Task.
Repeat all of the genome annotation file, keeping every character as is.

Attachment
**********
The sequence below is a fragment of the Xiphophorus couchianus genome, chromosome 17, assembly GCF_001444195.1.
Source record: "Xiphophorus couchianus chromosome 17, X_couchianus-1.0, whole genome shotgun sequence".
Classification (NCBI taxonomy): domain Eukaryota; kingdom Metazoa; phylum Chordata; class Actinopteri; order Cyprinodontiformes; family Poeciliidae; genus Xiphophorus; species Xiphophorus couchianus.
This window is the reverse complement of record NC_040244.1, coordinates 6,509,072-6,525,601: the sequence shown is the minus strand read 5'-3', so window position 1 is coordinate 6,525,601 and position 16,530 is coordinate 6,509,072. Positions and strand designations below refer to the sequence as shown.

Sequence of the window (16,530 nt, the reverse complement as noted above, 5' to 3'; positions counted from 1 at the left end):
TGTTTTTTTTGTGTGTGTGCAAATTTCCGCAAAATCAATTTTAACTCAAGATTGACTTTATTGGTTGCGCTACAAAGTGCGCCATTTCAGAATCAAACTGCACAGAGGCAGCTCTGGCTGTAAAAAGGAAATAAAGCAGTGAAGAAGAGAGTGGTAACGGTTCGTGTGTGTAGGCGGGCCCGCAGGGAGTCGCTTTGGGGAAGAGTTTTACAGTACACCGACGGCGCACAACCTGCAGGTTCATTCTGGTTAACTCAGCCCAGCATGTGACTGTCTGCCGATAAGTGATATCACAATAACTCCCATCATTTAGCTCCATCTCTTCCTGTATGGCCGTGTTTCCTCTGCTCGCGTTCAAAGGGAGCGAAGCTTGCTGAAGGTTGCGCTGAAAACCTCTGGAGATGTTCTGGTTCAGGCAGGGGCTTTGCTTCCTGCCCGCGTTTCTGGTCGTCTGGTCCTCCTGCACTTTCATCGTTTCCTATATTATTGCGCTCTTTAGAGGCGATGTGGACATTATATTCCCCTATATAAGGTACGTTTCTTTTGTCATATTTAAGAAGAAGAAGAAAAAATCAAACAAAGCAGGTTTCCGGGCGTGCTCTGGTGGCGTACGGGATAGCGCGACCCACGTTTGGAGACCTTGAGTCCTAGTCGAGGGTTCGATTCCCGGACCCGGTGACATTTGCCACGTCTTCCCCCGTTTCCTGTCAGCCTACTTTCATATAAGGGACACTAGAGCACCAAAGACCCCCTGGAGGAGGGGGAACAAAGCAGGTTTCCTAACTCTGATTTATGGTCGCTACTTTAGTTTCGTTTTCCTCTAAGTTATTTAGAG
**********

The sequence below is a fragment of the Xiphophorus couchianus genome, chromosome 17, assembly GCF_001444195.1.
Source record: "Xiphophorus couchianus chromosome 17, X_couchianus-1.0, whole genome shotgun sequence".
Classification (NCBI taxonomy): domain Eukaryota; kingdom Metazoa; phylum Chordata; class Actinopteri; order Cyprinodontiformes; family Poeciliidae; genus Xiphophorus; species Xiphophorus couchianus.
This window is the reverse complement of record NC_040244.1, coordinates 6,509,072-6,525,601: the sequence shown is the minus strand read 5'-3', so window position 1 is coordinate 6,525,601 and position 16,530 is coordinate 6,509,072. Positions and strand designations below refer to the sequence as shown.

Sequence of the window (16,530 nt, the reverse complement as noted above, 5' to 3'; positions counted from 1 at the left end):
TGTTTTTTTTGTGTGTGTGCAAATTTCCGCAAAATCAATTTTAACTCAAGATTGACTTTATTGGTTGCGCTACAAAGTGCGCCATTTCAGAATCAAACTGCACAGAGGCAGCTCTGGCTGTAAAAAGGAAATAAAGCAGTGAAGAAGAGAGTGGTAACGGTTCGTGTGTGTAGGCGGGCCCGCAGGGAGTCGCTTTGGGGAAGAGTTTTACAGTACACCGACGGCGCACAACCTGCAGGTTCATTCTGGTTAACTCAGCCCAGCATGTGACTGTCTGCCGATAAGTGATATCACAATAACTCCCATCATTTAGCTCCATCTCTTCCTGTATGGCCGTGTTTCCTCTGCTCGCGTTCAAAGGGAGCGAAGCTTGCTGAAGGTTGCGCTGAAAACCTCTGGAGATGTTCTGGTTCAGGCAGGGGCTTTGCTTCCTGCCCGCGTTTCTGGTCGTCTGGTCCTCCTGCACTTTCATCGTTTCCTATATTATTGCGCTCTTTAGAGGCGATGTGGACATTATATTCCCCTATATAAGGTACGTTTCTTTTGTCATATTTAAGAAGAAGAAGAAAAAATCAAACAAAGCAGGTTTCCGGGCGTGCTCTGGTGGCGTACGGGATAGCGCGACCCACGTTTGGAGACCTTGAGTCCTAGTCGAGGGTTCGATTCCCGGACCCGGTGACATTTGCCACGTCTTCCCCCGTTTCCTGTCAGCCTACTTTCATATAAGGGACACTAGAGCACCAAAGACCCCCTGGAGGAGGGGGAACAAAGCAGGTTTCCTAACTCTGATTTATGGTCGCTACTTTAGTTTCGTTTTCCTCTAAGTTATTTAGAG